There's one municipal service, however, that's kicking into high gear this weekend: Sanitation. According to NJ.com, Royal Flush Inc. has placed roughly 3,000 port-a-potties and 350 urinal stalls downtown. If we end up with 1.5 million visitors in town as city officials are predicting, then we've got one toilet for every 448 city visitors (1.5 million / 3,350). Whether or not that will be enough to accommodate the extra excrement depends on how many people actually show up and how many of those free water bottles they're pounding. Suffice to say, it could be a shit show.
Interestingly, these are exactly the same sort of measures we might expect a city to take in the event of a mass contagion. Encourage people to stay home and avoid contact with one another. Make sure sanitation systems are a-go to limit the spread of disease.
Except, you know, for the part where millions of germ-ridden humans are going to be jam-packed into the city's downtown this weekend. That's kinda going to work against us.
We're On Alert for Bioterrorism and Weird Diseases
Sparing no measures to ensure the pope's safety, Homeland Security has installed dozens of air sampling devices on the streets and around the periphery of the pope zone, according to ABC News. They will be sniffing for chemicals and radiation as the crowds stream in. In other words, they are searching for bioterrorism weapons. (If only our leaders had this amount of foresight in Twelve Monkeys.)
Image: One of the dozens of air sampling devices that's been covertly deployed around the city, via ABC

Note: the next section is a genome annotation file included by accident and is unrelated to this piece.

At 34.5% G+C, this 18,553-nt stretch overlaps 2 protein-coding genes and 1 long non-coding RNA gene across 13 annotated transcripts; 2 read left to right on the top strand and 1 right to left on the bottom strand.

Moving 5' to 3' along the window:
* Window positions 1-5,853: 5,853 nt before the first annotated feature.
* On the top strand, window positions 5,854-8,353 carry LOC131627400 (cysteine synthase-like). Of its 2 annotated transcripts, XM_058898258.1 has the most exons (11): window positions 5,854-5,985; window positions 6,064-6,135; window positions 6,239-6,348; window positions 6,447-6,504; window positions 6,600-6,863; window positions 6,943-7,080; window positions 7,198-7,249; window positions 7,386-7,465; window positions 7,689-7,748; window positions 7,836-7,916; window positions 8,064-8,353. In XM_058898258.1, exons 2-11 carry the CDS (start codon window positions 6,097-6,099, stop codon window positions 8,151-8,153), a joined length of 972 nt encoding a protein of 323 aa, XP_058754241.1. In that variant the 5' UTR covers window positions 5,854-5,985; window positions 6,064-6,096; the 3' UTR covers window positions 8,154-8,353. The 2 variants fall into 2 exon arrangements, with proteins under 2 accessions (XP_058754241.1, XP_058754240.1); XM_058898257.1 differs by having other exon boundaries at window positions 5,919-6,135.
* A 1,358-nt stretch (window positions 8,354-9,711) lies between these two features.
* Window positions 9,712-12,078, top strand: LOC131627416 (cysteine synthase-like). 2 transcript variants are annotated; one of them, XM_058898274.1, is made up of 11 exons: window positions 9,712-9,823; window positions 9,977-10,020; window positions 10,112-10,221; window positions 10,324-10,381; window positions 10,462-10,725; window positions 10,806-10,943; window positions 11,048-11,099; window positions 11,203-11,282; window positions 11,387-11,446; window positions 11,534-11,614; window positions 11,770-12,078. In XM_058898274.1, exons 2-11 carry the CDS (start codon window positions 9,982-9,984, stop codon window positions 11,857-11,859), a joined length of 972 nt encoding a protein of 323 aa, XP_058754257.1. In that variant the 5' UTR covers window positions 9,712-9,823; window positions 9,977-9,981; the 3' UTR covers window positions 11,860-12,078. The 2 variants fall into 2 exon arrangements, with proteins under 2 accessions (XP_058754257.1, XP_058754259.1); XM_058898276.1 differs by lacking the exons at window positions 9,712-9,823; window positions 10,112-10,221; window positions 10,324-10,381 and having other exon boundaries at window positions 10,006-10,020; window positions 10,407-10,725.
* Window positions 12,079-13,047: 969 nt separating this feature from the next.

Anthrax and nuclear weapons are just the half of it. With the city accommodating 1.5 million visitors from over 100 countries this weekend, doctors are on high alert -- and not for your run-of-the-mill cuts and sprains. As the Associated Press reported Wednesday, medical practitioners throughout the city are preparing to treat rare and unusual illnesses, including typhoid, yellow fever, malaria, polio, and tuberculosis. The Philadelphia Department of Health has posed lists of potential disease symptoms, diagnostics, treatments, and instructions on patient isolation and protective care on its website. The city is also instructing health care providers to collect detailed patient travel histories and report any unusual illnesses on a special hotline.
— Baltimore OEM (@BaltimoreOEM) September 25, 2015
— Philadelphia Fire (@PhillyFireDept) September 23, 2015
To aid doctors in dealing with medical emergencies, restricted roads will remain open to ambulances, and hospitals close to the pope zone are being outfitted with additional supplies. According to the Baltimore Sun, Maryland plans on sending two ambulance "strike teams" to Philly to help meet emergency needs. If the Outbreak is nigh, nobody can say we didn't prepare.
Philly is lucky to have Pope Francis paying a visit. But any event that causes a city's population to balloon overnight is going to lead to infrastructure closures, additional security measures, and an interruption to the normal humdrum routine -- in much the same way that a rabid, apocalyptic virus would.
If this is our dry run for the End Times, so be it. From what I've witnessed these past few days, Philly can get ready for anything. Now go do your part and stay the hell away.
Top image: Alex Brandon / AP